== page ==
There are three categories of sideboard cards you can attempt to utilise in going up against KCI: artifact hate, graveyard hate, and the rather inventively titled “miscellaneous”.
Ancient Grudge is often touted as one of the best cards against artifact decks like Affinity, with good reason. However, artifact removal – all the way up to the might Shatterstorm – is much less effective against KCI than you might think at first, due to the ease with which it can recur its artifacts from the graveyard.
Destroying artifacts, in short, just isn't enough. If you're going to fight on this axis, you need Stony Silence - there' no better card to play on turn two. It turns almost every single card in their deck into a blank piece of cardboard. There's a reason KCI usually has a full playset of Nature's Claim, as the deck is stone-cold to a resolved Stony Silence otherwise.
In short, don't expect to gain much traction by relying on artifact destruction. Unless you're going to play Forsake the Worldly instead of Disenchant, spot removal for artifacts isn't going to get it done. Sending artifacts to the 'yard simply isn't good enough – you need to invalidate them with Stony Silence or find a way to exile them.
Which brings us rather neatly to the next category of sideboard cards: graveyard hate. Once again, however, it's not as simple as picking your favorite sideboard hoser and calling it a day – KCI's recursion engines can fight through many commonly-played graveyard hate cards. A skilled KCI pilot will have little difficulty navigating a Relic of Progenitus, Nihil Spellbomb, or other one-shot effect.
Instead, a card like Rest in Peace closes the issue (again, unless they have a Nature's Claim). KCI simply doesn't function without access to its graveyard, so if you remove it from the equation, they're reduced to playing two-mana 1/1s and three-mana 3/2s. Similarly, Leyline of the Void is a terrific option, as is Ground Seal (which even replaces itself!).
Finally – and somewhat regretfully, as I don't like the card too much – Surgical Extraction is very, very good against KCI. Discarding or slaying a Scrap Trawler and then immediately Extracting it shuts off KCI's main way to win. We saw this take place during the semi-finals of the weekend's GP – Pozzo was left with a single Wurmcoil Engine as a route to victory!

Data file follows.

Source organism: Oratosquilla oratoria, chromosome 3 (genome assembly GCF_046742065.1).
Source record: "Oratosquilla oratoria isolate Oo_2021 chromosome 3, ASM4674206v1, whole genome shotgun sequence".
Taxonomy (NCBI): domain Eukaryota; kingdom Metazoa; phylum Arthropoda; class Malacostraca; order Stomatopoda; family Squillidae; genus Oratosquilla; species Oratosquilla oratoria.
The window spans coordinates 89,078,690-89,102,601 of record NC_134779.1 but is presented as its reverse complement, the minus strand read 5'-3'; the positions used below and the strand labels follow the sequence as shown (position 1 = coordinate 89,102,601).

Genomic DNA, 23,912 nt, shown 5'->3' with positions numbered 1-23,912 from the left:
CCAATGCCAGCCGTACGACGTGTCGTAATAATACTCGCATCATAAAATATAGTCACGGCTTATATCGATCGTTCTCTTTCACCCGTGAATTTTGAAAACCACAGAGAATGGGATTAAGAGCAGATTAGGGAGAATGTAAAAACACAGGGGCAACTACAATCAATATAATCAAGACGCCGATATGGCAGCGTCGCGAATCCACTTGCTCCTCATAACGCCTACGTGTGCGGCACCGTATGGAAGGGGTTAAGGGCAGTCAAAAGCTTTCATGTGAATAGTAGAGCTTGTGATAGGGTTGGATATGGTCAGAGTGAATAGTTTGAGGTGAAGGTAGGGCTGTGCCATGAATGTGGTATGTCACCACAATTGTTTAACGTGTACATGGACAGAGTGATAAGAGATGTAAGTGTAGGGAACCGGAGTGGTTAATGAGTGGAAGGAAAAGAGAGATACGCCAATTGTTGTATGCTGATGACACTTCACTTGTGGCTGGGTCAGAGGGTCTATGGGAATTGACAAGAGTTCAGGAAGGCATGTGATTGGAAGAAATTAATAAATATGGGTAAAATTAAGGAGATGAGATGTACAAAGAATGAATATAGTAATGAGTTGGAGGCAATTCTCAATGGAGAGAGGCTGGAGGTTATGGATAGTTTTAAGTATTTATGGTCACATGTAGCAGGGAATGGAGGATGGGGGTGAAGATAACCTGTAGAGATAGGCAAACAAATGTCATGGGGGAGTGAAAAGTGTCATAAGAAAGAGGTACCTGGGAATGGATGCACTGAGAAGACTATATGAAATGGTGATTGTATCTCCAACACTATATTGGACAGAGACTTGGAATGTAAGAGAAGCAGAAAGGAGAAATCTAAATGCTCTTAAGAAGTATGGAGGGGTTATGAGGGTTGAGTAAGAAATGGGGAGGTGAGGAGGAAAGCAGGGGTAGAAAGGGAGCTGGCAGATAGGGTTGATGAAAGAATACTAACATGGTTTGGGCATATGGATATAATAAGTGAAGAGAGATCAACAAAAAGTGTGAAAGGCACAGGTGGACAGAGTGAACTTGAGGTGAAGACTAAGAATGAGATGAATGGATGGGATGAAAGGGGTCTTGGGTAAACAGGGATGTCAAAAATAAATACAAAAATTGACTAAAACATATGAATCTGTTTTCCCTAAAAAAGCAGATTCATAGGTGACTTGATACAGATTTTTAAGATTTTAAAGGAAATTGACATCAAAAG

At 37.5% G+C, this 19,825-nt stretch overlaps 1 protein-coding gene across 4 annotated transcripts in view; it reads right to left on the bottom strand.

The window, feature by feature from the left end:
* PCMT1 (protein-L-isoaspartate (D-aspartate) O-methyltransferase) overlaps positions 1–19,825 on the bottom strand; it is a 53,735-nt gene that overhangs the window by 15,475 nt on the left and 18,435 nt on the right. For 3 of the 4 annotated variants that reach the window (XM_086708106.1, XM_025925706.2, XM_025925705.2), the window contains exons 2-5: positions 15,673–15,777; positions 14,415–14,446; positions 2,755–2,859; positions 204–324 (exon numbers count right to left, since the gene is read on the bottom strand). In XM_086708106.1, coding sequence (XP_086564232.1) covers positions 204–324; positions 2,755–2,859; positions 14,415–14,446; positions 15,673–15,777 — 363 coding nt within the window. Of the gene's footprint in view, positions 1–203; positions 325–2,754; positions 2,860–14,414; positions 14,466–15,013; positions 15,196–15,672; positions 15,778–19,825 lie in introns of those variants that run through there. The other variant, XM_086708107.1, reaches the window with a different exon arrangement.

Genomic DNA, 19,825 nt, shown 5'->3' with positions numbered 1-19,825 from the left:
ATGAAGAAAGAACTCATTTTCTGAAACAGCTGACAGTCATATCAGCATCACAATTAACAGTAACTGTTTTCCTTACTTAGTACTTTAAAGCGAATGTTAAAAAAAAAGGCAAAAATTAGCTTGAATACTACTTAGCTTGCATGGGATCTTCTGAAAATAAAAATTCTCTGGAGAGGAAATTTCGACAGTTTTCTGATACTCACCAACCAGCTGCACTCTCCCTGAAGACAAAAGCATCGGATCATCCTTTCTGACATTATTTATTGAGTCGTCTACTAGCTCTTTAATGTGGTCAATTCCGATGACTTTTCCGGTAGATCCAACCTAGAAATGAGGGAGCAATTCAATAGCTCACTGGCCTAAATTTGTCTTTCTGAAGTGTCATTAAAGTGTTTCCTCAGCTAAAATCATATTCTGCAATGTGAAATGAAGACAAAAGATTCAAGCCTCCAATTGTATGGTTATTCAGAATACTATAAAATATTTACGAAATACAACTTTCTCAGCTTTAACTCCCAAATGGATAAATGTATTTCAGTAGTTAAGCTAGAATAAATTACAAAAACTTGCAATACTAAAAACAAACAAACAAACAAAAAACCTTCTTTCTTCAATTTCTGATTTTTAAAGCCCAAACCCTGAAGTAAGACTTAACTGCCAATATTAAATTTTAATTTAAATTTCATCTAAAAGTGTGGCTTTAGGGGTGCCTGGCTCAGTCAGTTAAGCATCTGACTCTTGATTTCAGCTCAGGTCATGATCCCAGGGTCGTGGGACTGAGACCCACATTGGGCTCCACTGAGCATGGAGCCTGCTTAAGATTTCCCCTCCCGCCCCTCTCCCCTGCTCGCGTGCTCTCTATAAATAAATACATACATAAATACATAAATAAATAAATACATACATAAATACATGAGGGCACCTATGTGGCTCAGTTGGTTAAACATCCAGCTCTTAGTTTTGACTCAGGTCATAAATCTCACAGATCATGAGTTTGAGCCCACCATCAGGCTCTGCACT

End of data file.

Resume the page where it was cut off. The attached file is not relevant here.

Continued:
There are some other alternative options that shine against KCI. One reason I'm very keen to play Stony Silence is due to its power level against other decks, such as Affinity, Lantern, and even Tron - and another card with similarly broad applications is Damping Sphere. Hosing both Tron and Storm, it's a great post-board inclusion against KCI.
The list continues. Gaddock Teeg is a great option for toolbox creature decks with access to Chord of Calling or Collected Company. Rule of Law is a stronger (albeit narrower and more expensive) Damping Sphere and comes with legs in the form of Eidolon of Rhetoric. Creature decks can make use of Spirit of the Labyrinth to hose all the card draw from cards like Chromatic Star and Terrarion.
Depending on how deep you want to go, cards like Dispossess offer extremely narrow answers to KCI – but given the lack of utility against the field, I don't like cards like this. Instead, I'll look for broader answers like Ceremonious Rejection; not only does it take care of basically every card in KCI, it can wreck other decks, too – there's no better feeling than sniping a turn-three Karn for one mana!
Unsurprisingly, the vocal critics of KCI are hollering for a ban. This may have more to do with the deck's play style than its power level, in my view (and I'm not disputing it can be tedious to sit and watch your opponent play solitaire for five or ten minutes as they figure out if you're dead). Right now, however, I think there's time to wait and see.
There are significant barriers to success with KCI, and its complexity is just the beginning. The format will become more and more hostile as people adapt their approach to Modern to cater for the new menace – we'll see an upswing in cards like Stony Silence, and we'll see a downswing in unsuspecting opponents blindly misplaying against the deck as it becomes better known.
I'm cautiously optimistic that KCI can be beaten, and that it won't utterly dominate the format to an unacceptable degree. There's no doubting its power level, but we've seen similar breakout decks establish themselves in Modern like Humans and Hollow One without a similar level of complaint. Let's put down the pitchforks and pick up our white sideboard cards for just a little while and see if we can't tackle KCI the good old-fashioned way.
- Riley Knight